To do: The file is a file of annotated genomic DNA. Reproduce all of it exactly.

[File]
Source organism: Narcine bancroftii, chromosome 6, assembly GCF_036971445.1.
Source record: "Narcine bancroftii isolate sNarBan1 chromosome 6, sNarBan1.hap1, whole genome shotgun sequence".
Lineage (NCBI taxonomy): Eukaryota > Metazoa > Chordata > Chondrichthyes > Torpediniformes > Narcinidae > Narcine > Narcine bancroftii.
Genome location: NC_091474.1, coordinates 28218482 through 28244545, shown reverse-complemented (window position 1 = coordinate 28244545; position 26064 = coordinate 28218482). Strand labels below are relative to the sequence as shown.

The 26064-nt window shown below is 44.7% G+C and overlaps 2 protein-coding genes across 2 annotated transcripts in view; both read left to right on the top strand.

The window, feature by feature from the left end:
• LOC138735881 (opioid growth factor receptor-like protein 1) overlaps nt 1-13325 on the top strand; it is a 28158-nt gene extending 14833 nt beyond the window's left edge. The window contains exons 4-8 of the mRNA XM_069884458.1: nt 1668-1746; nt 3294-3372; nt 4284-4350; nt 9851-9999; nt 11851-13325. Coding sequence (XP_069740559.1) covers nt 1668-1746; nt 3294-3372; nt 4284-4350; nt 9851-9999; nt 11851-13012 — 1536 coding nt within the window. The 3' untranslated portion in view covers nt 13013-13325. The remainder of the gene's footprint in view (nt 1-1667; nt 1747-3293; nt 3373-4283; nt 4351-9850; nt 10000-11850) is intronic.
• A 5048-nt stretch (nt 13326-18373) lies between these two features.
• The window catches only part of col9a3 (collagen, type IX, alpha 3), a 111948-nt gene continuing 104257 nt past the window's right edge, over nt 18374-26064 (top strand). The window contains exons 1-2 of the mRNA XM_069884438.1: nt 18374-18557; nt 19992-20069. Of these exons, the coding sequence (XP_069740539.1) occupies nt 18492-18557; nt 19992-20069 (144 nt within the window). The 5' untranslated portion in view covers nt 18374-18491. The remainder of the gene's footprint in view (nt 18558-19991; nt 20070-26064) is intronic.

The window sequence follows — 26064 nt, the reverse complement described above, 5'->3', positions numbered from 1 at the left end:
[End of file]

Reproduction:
Source organism: Narcine bancroftii, chromosome 6, assembly GCF_036971445.1.
Source record: "Narcine bancroftii isolate sNarBan1 chromosome 6, sNarBan1.hap1, whole genome shotgun sequence".
Lineage (NCBI taxonomy): Eukaryota > Metazoa > Chordata > Chondrichthyes > Torpediniformes > Narcinidae > Narcine > Narcine bancroftii.
Genome location: NC_091474.1, coordinates 28218482 through 28244545, shown reverse-complemented (window position 1 = coordinate 28244545; position 26064 = coordinate 28218482). Strand labels below are relative to the sequence as shown.

The 26064-nt window shown below is 44.7% G+C and overlaps 2 protein-coding genes across 2 annotated transcripts in view; both read left to right on the top strand.

The window, feature by feature from the left end:
• LOC138735881 (opioid growth factor receptor-like protein 1) overlaps nt 1-13325 on the top strand; it is a 28158-nt gene extending 14833 nt beyond the window's left edge. The window contains exons 4-8 of the mRNA XM_069884458.1: nt 1668-1746; nt 3294-3372; nt 4284-4350; nt 9851-9999; nt 11851-13325. Coding sequence (XP_069740559.1) covers nt 1668-1746; nt 3294-3372; nt 4284-4350; nt 9851-9999; nt 11851-13012 — 1536 coding nt within the window. The 3' untranslated portion in view covers nt 13013-13325. The remainder of the gene's footprint in view (nt 1-1667; nt 1747-3293; nt 3373-4283; nt 4351-9850; nt 10000-11850) is intronic.
• A 5048-nt stretch (nt 13326-18373) lies between these two features.
• The window catches only part of col9a3 (collagen, type IX, alpha 3), a 111948-nt gene continuing 104257 nt past the window's right edge, over nt 18374-26064 (top strand). The window contains exons 1-2 of the mRNA XM_069884438.1: nt 18374-18557; nt 19992-20069. Of these exons, the coding sequence (XP_069740539.1) occupies nt 18492-18557; nt 19992-20069 (144 nt within the window). The 5' untranslated portion in view covers nt 18374-18491. The remainder of the gene's footprint in view (nt 18558-19991; nt 20070-26064) is intronic.

The window sequence follows — 26064 nt, the reverse complement described above, 5'->3', positions numbered from 1 at the left end: